This is a deeply moving, thought provoking, and challenging book which
goes to the very heart of what it is to be a leader and even further
intow what it means to be human.
Peter Senge’s Introduction beautifully sets the stage for this book:
For many years I have told people that although there are a lot of
books on leadership, there is only one that serious studens have to
read – Servant Leadership by Robert K. Greenleaf. Most recent
books on leadership have been about what leaders do and how they operate,
why the world makes this difficult for them, and what organisations
must do in order to better develop their leaders. These books are
penetrated with seemingly practical advice about what individuals
and organizations should do differently.
…This to is a book that anyone who is serious about leadership
will have to read. Synchronicity builds directly on Greenleaf’s
thinking and takes it further, expecially illuminating the nature
of the choice to lead and the deep understanding or world view out
of which such a choice might arise.
Jaworski commences his story by recounting his father’s work as special
prosecutor in the Watergate case. Without stating it he shows how his
father’s leadership in this position was driven by a deep sense of purpose
and commitment to the rule of law. A president’s man deeply conflicted
by the emerging details of Watergate, Jaworski senior took the case
on on the condition "that he would be able to pursue the investigation
with complete independence, and that he would have the right to take
the President to court if necessary." Jaworski does not go into
depth on the details of his father’s role in this case except to give
an indication of the toll it took and a series of conversations between
father and son over the Christmas before Nixon resigned. "I looked
at [my father] and I could see that his soul was aching like mine,"
This sets the scence for the type of leadership discussed in this book.
It is a leadership that is soaked in purpose. A leadership that comes
from the soul. A leadership that through personal conflict and heart
ache, makes a difference.
Jaworski didn’t learn this immediately. Initially he set off on a career
path dedicated to personal gain with the philosophy ‘whoever dies with
the most money wins.’ And for quite some time he was very successful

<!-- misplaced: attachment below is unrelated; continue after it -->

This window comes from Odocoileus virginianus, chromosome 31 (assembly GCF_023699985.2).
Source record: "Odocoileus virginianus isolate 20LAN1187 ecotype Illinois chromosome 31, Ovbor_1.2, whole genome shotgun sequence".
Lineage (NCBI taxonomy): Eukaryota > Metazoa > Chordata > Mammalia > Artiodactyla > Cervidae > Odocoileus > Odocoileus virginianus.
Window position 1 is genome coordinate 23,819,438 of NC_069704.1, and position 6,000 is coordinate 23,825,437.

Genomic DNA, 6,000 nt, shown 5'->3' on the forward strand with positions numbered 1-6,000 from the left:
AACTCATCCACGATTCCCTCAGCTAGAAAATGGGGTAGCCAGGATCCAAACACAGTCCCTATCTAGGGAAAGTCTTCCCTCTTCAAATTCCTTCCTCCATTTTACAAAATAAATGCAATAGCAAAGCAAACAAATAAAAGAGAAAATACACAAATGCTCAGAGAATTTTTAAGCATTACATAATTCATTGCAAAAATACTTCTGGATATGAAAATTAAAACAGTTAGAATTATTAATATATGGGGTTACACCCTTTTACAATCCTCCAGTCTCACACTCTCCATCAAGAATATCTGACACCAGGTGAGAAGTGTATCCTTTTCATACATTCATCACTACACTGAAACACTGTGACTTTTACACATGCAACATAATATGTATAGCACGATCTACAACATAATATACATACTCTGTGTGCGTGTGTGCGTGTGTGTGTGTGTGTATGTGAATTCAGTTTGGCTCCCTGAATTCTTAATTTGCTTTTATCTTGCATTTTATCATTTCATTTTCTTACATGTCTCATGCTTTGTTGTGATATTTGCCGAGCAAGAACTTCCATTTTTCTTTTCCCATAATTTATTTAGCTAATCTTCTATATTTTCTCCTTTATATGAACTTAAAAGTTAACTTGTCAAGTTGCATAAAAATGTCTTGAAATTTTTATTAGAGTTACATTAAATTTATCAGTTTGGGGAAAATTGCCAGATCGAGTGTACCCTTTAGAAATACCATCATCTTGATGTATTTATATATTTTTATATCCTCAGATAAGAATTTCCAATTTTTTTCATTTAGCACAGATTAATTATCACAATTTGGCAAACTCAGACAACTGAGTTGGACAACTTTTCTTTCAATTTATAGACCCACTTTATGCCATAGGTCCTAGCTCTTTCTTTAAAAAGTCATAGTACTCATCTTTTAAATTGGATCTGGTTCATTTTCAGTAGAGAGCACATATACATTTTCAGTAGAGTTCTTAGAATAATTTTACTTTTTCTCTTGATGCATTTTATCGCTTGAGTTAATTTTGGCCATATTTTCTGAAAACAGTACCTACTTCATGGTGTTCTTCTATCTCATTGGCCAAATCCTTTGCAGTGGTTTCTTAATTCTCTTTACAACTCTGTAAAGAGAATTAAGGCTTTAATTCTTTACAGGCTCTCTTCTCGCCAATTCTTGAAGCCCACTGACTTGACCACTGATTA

at it. Coming crashing down to earth with the experience of coming home
from a successful and high living business trip to find that his marriage
was over and he had lost the family he thought he treasured so much,
he set off on a journey which is described in the remainder of the book.
The central them of Synchronicity is what is most challenging.
Describing events that most of us would name ‘amazing coincidences’
he argues that these are not coincidences but rather cases of Carl Jung’s
Synchronicity where by being prepared as individuals and allowing
ourselves to be prepared, we meet others who act as guides and lead
us on the path of discovery. This can be quite challenging stuff if
you’re not used to it. But it is important to understand. Even if you
do find it confronting, let yourself be open to it and find your own
meaning for it.
Synchronicity is a journey and the events Jaworski describes
are like important places. Some things are related to places he visited
and some to people he met.
One of the people that Jaworski met on his journey was the physicist,
David Bohm. Bohm’s work in modern physics, studying the nature of matter
itself – and the amazing way that matter behaves when we look at either
very small particles or very large objects like galaxies – led him to
consider that nature of thought itself.
The more I read of this the book the more I felt I was discovering
my place in the word.
I highly recommend Synchronicity. I believe if you read this
book with a determination to examine yourself and your approach to leadership,
you will be changed by it.